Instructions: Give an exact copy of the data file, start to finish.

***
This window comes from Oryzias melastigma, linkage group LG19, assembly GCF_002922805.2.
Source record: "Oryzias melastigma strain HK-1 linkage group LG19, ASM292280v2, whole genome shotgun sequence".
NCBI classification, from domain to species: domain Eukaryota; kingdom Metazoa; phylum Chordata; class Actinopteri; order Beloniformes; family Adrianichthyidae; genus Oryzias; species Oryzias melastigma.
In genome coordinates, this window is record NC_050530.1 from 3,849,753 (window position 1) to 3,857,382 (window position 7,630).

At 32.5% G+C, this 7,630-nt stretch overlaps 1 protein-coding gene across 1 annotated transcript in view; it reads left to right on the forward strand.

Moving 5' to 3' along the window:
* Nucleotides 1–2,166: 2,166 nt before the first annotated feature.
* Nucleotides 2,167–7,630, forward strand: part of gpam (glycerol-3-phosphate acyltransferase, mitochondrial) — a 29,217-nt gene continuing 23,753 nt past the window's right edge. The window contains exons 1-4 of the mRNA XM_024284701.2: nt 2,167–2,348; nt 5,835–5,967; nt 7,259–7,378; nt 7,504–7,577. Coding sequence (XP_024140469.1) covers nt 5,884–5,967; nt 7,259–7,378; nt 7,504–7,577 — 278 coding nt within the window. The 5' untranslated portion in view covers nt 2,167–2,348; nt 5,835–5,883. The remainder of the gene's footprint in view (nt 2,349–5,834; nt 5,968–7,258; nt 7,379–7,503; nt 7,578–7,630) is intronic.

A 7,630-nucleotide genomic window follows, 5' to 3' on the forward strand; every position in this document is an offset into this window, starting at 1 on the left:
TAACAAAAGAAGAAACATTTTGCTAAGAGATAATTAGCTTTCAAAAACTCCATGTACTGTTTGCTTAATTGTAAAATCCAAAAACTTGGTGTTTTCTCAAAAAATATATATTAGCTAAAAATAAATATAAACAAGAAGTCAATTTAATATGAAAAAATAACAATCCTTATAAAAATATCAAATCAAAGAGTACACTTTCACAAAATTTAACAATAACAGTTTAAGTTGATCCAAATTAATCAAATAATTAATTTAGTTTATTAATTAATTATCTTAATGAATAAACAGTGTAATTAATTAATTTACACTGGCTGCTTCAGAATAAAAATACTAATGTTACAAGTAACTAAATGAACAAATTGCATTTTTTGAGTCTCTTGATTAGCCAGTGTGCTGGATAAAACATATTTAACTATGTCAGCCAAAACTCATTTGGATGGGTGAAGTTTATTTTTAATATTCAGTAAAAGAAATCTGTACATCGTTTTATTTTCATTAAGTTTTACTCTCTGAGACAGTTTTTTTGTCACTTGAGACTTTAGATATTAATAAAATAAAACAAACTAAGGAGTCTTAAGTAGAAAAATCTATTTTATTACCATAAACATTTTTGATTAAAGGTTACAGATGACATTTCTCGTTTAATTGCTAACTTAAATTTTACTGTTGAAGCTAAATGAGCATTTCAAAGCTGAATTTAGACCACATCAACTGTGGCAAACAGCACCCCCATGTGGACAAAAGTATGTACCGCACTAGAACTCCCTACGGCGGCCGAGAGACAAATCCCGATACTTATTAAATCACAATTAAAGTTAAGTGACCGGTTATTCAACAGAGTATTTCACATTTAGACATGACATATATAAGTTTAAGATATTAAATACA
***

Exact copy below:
This window comes from Oryzias melastigma, linkage group LG19, assembly GCF_002922805.2.
Source record: "Oryzias melastigma strain HK-1 linkage group LG19, ASM292280v2, whole genome shotgun sequence".
NCBI classification, from domain to species: domain Eukaryota; kingdom Metazoa; phylum Chordata; class Actinopteri; order Beloniformes; family Adrianichthyidae; genus Oryzias; species Oryzias melastigma.
In genome coordinates, this window is record NC_050530.1 from 3,849,753 (window position 1) to 3,857,382 (window position 7,630).

At 32.5% G+C, this 7,630-nt stretch overlaps 1 protein-coding gene across 1 annotated transcript in view; it reads left to right on the forward strand.

Moving 5' to 3' along the window:
* Nucleotides 1–2,166: 2,166 nt before the first annotated feature.
* Nucleotides 2,167–7,630, forward strand: part of gpam (glycerol-3-phosphate acyltransferase, mitochondrial) — a 29,217-nt gene continuing 23,753 nt past the window's right edge. The window contains exons 1-4 of the mRNA XM_024284701.2: nt 2,167–2,348; nt 5,835–5,967; nt 7,259–7,378; nt 7,504–7,577. Coding sequence (XP_024140469.1) covers nt 5,884–5,967; nt 7,259–7,378; nt 7,504–7,577 — 278 coding nt within the window. The 5' untranslated portion in view covers nt 2,167–2,348; nt 5,835–5,883. The remainder of the gene's footprint in view (nt 2,349–5,834; nt 5,968–7,258; nt 7,379–7,503; nt 7,578–7,630) is intronic.

A 7,630-nucleotide genomic window follows, 5' to 3' on the forward strand; every position in this document is an offset into this window, starting at 1 on the left:
TAACAAAAGAAGAAACATTTTGCTAAGAGATAATTAGCTTTCAAAAACTCCATGTACTGTTTGCTTAATTGTAAAATCCAAAAACTTGGTGTTTTCTCAAAAAATATATATTAGCTAAAAATAAATATAAACAAGAAGTCAATTTAATATGAAAAAATAACAATCCTTATAAAAATATCAAATCAAAGAGTACACTTTCACAAAATTTAACAATAACAGTTTAAGTTGATCCAAATTAATCAAATAATTAATTTAGTTTATTAATTAATTATCTTAATGAATAAACAGTGTAATTAATTAATTTACACTGGCTGCTTCAGAATAAAAATACTAATGTTACAAGTAACTAAATGAACAAATTGCATTTTTTGAGTCTCTTGATTAGCCAGTGTGCTGGATAAAACATATTTAACTATGTCAGCCAAAACTCATTTGGATGGGTGAAGTTTATTTTTAATATTCAGTAAAAGAAATCTGTACATCGTTTTATTTTCATTAAGTTTTACTCTCTGAGACAGTTTTTTTGTCACTTGAGACTTTAGATATTAATAAAATAAAACAAACTAAGGAGTCTTAAGTAGAAAAATCTATTTTATTACCATAAACATTTTTGATTAAAGGTTACAGATGACATTTCTCGTTTAATTGCTAACTTAAATTTTACTGTTGAAGCTAAATGAGCATTTCAAAGCTGAATTTAGACCACATCAACTGTGGCAAACAGCACCCCCATGTGGACAAAAGTATGTACCGCACTAGAACTCCCTACGGCGGCCGAGAGACAAATCCCGATACTTATTAAATCACAATTAAAGTTAAGTGACCGGTTATTCAACAGAGTATTTCACATTTAGACATGACATATATAAGTTTAAGATATTAAATACA